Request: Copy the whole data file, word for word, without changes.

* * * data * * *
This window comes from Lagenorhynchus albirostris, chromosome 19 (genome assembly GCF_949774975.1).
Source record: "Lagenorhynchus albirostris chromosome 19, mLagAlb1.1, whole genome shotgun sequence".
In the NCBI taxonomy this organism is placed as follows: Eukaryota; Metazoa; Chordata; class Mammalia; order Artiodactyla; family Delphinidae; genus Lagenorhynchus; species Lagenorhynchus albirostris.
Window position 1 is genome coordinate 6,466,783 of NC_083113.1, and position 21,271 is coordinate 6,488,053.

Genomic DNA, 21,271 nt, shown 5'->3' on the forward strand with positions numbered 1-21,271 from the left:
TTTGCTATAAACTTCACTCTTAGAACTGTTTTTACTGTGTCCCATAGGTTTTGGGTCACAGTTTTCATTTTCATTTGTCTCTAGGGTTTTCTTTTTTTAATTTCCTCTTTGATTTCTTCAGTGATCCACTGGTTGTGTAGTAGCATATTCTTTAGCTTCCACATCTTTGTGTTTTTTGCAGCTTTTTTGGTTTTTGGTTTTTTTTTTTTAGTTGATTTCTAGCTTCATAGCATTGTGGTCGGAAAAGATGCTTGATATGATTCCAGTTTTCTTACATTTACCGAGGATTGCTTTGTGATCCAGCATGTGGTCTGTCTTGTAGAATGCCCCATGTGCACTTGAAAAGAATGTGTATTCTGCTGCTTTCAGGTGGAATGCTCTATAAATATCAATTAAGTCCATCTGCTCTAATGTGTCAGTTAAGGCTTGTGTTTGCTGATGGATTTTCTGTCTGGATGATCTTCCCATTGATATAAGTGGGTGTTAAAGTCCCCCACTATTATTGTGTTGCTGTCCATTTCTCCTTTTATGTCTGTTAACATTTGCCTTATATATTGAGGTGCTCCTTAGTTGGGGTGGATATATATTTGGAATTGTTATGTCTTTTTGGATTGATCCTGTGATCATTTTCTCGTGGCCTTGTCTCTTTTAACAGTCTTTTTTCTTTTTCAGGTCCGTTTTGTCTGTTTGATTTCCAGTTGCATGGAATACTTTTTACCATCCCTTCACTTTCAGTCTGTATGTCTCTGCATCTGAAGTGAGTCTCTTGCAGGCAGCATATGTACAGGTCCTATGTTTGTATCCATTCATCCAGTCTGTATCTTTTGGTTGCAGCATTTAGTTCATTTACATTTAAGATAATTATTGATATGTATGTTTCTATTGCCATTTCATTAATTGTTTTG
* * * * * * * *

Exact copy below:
This window comes from Lagenorhynchus albirostris, chromosome 19 (genome assembly GCF_949774975.1).
Source record: "Lagenorhynchus albirostris chromosome 19, mLagAlb1.1, whole genome shotgun sequence".
In the NCBI taxonomy this organism is placed as follows: Eukaryota; Metazoa; Chordata; class Mammalia; order Artiodactyla; family Delphinidae; genus Lagenorhynchus; species Lagenorhynchus albirostris.
Window position 1 is genome coordinate 6,466,783 of NC_083113.1, and position 21,271 is coordinate 6,488,053.

Genomic DNA, 21,271 nt, shown 5'->3' on the forward strand with positions numbered 1-21,271 from the left:
TTTGCTATAAACTTCACTCTTAGAACTGTTTTTACTGTGTCCCATAGGTTTTGGGTCACAGTTTTCATTTTCATTTGTCTCTAGGGTTTTCTTTTTTTAATTTCCTCTTTGATTTCTTCAGTGATCCACTGGTTGTGTAGTAGCATATTCTTTAGCTTCCACATCTTTGTGTTTTTTGCAGCTTTTTTGGTTTTTGGTTTTTTTTTTTTAGTTGATTTCTAGCTTCATAGCATTGTGGTCGGAAAAGATGCTTGATATGATTCCAGTTTTCTTACATTTACCGAGGATTGCTTTGTGATCCAGCATGTGGTCTGTCTTGTAGAATGCCCCATGTGCACTTGAAAAGAATGTGTATTCTGCTGCTTTCAGGTGGAATGCTCTATAAATATCAATTAAGTCCATCTGCTCTAATGTGTCAGTTAAGGCTTGTGTTTGCTGATGGATTTTCTGTCTGGATGATCTTCCCATTGATATAAGTGGGTGTTAAAGTCCCCCACTATTATTGTGTTGCTGTCCATTTCTCCTTTTATGTCTGTTAACATTTGCCTTATATATTGAGGTGCTCCTTAGTTGGGGTGGATATATATTTGGAATTGTTATGTCTTTTTGGATTGATCCTGTGATCATTTTCTCGTGGCCTTGTCTCTTTTAACAGTCTTTTTTCTTTTTCAGGTCCGTTTTGTCTGTTTGATTTCCAGTTGCATGGAATACTTTTTACCATCCCTTCACTTTCAGTCTGTATGTCTCTGCATCTGAAGTGAGTCTCTTGCAGGCAGCATATGTACAGGTCCTATGTTTGTATCCATTCATCCAGTCTGTATCTTTTGGTTGCAGCATTTAGTTCATTTACATTTAAGATAATTATTGATATGTATGTTTCTATTGCCATTTCATTAATTGTTTTG